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This week was the first anniversary of my divorce, another one of those significant milestones. How different my life is now compared to a year ago, I feel like a different person. I feel like I walked away from a massive car accident unscathed but when I look back at the carnage I’m surprised to still be standing.

When things don’t turn out the way we planned, we start to think of them as mistakes. Because it somehow makes it easier to just regret the action in the first place.

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Was my biggest mistake my marriage?

What most people would expect me to say is “of course it was a mistake!”, “of course it was a waste of 30 years of my life!”

But I have a different take on it because the one thing I know for sure is that my greatest lessons have come from perceived “mistakes”. Without these mistakes there are a lot of things I would not have experienced, learnt and done.

And more important I would not have my children who are the most important people in my life. How can that be a mistake?

Mistakes are a vital part of growing as a person.

When I first separated I attended a weekend Buddhist teaching on The Four Noble Truths in London, trying to prepare myself for my trip to Nepal.

At one point the monk started talking about compassion and how important it is to be a compassionate person. I remember thinking at the time “I don’t think I will ever be able to be compassionate towards him (my ex)”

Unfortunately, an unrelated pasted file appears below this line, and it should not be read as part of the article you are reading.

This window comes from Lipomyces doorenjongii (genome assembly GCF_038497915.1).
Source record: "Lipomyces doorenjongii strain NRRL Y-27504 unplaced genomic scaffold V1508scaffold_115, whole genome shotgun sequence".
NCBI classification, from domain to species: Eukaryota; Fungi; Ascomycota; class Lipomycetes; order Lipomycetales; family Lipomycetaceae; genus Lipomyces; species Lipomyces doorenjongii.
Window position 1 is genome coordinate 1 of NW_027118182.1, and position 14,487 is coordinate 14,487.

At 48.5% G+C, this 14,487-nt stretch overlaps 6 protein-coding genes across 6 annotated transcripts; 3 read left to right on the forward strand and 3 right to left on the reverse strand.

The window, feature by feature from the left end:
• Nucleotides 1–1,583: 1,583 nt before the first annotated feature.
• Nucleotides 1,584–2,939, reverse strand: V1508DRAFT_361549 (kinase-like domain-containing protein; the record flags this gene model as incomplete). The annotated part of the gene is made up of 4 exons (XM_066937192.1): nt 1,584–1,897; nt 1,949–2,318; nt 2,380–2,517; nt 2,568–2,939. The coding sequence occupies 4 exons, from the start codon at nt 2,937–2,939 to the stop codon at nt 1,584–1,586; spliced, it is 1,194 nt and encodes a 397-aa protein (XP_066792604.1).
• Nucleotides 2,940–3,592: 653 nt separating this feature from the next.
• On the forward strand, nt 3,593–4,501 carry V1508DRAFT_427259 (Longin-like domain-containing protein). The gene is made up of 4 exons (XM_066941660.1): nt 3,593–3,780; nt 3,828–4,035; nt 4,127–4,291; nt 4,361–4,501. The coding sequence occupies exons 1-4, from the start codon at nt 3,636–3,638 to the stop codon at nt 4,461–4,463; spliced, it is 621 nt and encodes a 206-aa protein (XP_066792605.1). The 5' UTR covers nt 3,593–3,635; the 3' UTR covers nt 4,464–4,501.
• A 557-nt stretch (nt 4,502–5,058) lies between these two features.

The anger was too deep (so I thought), how would I ever be able to be compassionate to him?

I asked the monk, “how can I be compassionate to someone who deliberately hurt me?”

He just looked at me, in complete stillness and said “you use him as your teacher, you have an amazing opportunity to learn compassion” Not what I wanted to hear but I knew then as I do now, he was right.

And so I began to do just that. Step by step I started to show compassion towards my ex. Hard as it may sound and believe me at times it was impossible but as I started to practice compassion towards him, there was a sense of release for me.

Compassion towards those that hurt you is actually the best form of self compassion.

What is my biggest mistake then?

The biggest mistake is not making any

Well that is simple. The biggest mistake I ever made was trying to avoid mistakes. Playing it safe, protecting what I thought was mine, or going to be my story forever.

When you realise that everything changes, what was true to me when I was in my twenties was not true to me 10 years later and definitely not 30 years later.

The choices you make when you are young may not be right for you down the line. That’s not a mistake, it’s a fact of life.